Monochrome QImage transformation - void area looks black



  • Hi there,

    I want to rotate a monochrome image of Type QImage using QImage::transformed method.
    After applying rotation, the background color of the void area is always black.

    The Image before Rotation lookes like this: 0_1510848324138_original.gif

    After rotation, of 45° clockwise, it lookes like this: 0_1510848336862_rotated.gif

    But it should look like this: 0_1510848350525_rotated_correct.png

    My question is how can I make sure that the void area color is white?
    Thanks in advance!

    Here is my sample code:

    #include <QImage>
    #include <QPainter>
    
    int main()
    {
       // size of square Image
       const int nSize = 100;
    
       // create monochrome Image
       QImage img = QImage(nSize, nSize, QImage::QImage::Format_Mono);
    
       QPainter pnt;
       pnt.begin(&img);
    
       // fill background with white
       pnt.fillRect(0, 0, nSize, nSize, Qt::color0);
       pnt.setPen(QPen(Qt::color1));
       // draw a rectangle
       pnt.drawRect(0, 0, nSize-1, nSize-1);
       pnt.end();
    
       img.save("original.bmp");
    
       // rotate image
       QMatrix m;
       m.rotate(45);
       img = img.transformed(m);
       img.save("rotated.bmp");
    
       return 0;
    }
    


  • Top of my head: call img.invertPixels() both before and after the transformation

    P.S.
    QMatrix is deprecated, use QTransform instead



  • First of all, thank you for your reply!

    I already tried your approach before, but my application is very time critical and I want to avoid unnecessary computation time! Is there a way to tell the transformation process which color to take for the void area pixels?

    By the way, the approach doesn't work, it produces the following:

    • 1_original.bmp
      0_1510911143081_1_original.jpg

    • 2_original_inverted.bmp
      0_1510911152525_2_original_inverted.jpg

    • 3_rotated_inverted.bmp
      0_1510911160790_3_rotated_inverted.jpg

    • 4_rotated_normal.bmp:
      0_1510911166687_4_rotated_normal.jpg

    Using this code fragment:

    #include <QImage>
    #include <QPainter>
    
    int main()
    {
       // size of square Image
       const int nSize = 100;
    
       // create monochrome Image
       QImage img = QImage(nSize, nSize, QImage::QImage::Format_Mono);
    
       QPainter pnt;
       pnt.begin(&img);
    
       // fill background with white
       pnt.fillRect(0, 0, nSize, nSize, Qt::color0);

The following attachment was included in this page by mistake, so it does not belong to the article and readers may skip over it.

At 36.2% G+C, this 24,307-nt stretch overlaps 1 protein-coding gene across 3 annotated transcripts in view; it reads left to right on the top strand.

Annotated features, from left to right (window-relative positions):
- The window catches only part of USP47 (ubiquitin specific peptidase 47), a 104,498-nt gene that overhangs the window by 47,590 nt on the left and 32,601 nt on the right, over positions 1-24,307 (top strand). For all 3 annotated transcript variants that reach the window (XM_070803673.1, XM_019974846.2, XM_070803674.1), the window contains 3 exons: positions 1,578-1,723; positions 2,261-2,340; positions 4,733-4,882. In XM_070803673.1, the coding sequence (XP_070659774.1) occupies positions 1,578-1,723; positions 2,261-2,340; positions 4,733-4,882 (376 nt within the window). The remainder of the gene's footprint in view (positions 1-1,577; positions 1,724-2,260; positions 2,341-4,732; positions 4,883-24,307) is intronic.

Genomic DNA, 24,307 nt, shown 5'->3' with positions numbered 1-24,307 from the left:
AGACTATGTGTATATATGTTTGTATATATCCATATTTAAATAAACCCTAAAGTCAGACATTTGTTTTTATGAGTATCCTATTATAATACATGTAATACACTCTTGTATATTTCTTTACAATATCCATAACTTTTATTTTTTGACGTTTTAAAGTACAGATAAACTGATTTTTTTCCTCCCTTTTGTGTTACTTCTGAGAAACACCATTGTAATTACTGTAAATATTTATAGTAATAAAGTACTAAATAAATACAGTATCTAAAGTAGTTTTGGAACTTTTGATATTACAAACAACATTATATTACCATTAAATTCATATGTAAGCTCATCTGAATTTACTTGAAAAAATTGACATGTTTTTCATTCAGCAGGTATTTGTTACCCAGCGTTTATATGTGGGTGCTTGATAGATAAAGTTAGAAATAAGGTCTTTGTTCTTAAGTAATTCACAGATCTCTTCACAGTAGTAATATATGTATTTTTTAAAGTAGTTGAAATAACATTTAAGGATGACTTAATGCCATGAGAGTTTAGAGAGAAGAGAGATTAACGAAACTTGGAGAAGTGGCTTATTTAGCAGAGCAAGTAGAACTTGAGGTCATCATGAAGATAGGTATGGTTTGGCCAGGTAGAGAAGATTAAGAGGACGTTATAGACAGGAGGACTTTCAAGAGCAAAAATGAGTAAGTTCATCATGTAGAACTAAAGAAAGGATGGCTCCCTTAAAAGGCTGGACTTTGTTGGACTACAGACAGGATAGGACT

pnt.setPen(QPen(Qt::color1));
       // draw a rectangle
       pnt.drawRect(0, 0, nSize-1, nSize-1);
       pnt.end();
    
       img.save("1_original.bmp");
       img.invertPixels();
       img.save("2_original_inverted.bmp");
    
       // rotate image
       QMatrix m;
       m.rotate(45);
       img = img.transformed(m);
       img.save("3_rotated_inverted.bmp");
    
       img.invertPixels();
       img.save("4_rotated_normal.bmp");
    
       return 0;
    }
    


  • img = img.transformed(m); will convert the format() to QImage::Format_ARGB32_Premultiplied (you can check by adding qDebug() << img.format(); before img.save("3_rotated_inverted.bmp");) so you have to convert it back to Mono

    #include <QImage>
    #include <QPainter>
    int main()
    {
       // size of square Image
       const int nSize = 100;
    
       // create monochrome Image
       QImage img = QImage(nSize, nSize, QImage::Format_Mono);
    
       QPainter pnt;
       pnt.begin(&img);
    
       // fill background with white
       pnt.fillRect(0, 0, nSize, nSize, Qt::color0);
       pnt.setPen(QPen(Qt::color1));
       // draw a rectangle
       pnt.drawRect(0, 0, nSize-1, nSize-1);
       pnt.end();
    
       img.save("1_original.bmp");
       img.invertPixels();
       img.save("2_original_inverted.bmp");
    
       // rotate image
       QTransform m;
       m.rotate(45);
       img = img.transformed(m);
       img.save("3_rotated_inverted.bmp");
       img=img.convertToFormat(QImage::Format_Mono);
       img.invertPixels();
       img.save("4_rotated_normal.bmp");
    
       return 0;
    }
    

    I had a quick look at the sources and I couldn't see any way of setting the "background" colour nor to prevent the conversion to ARGB32.


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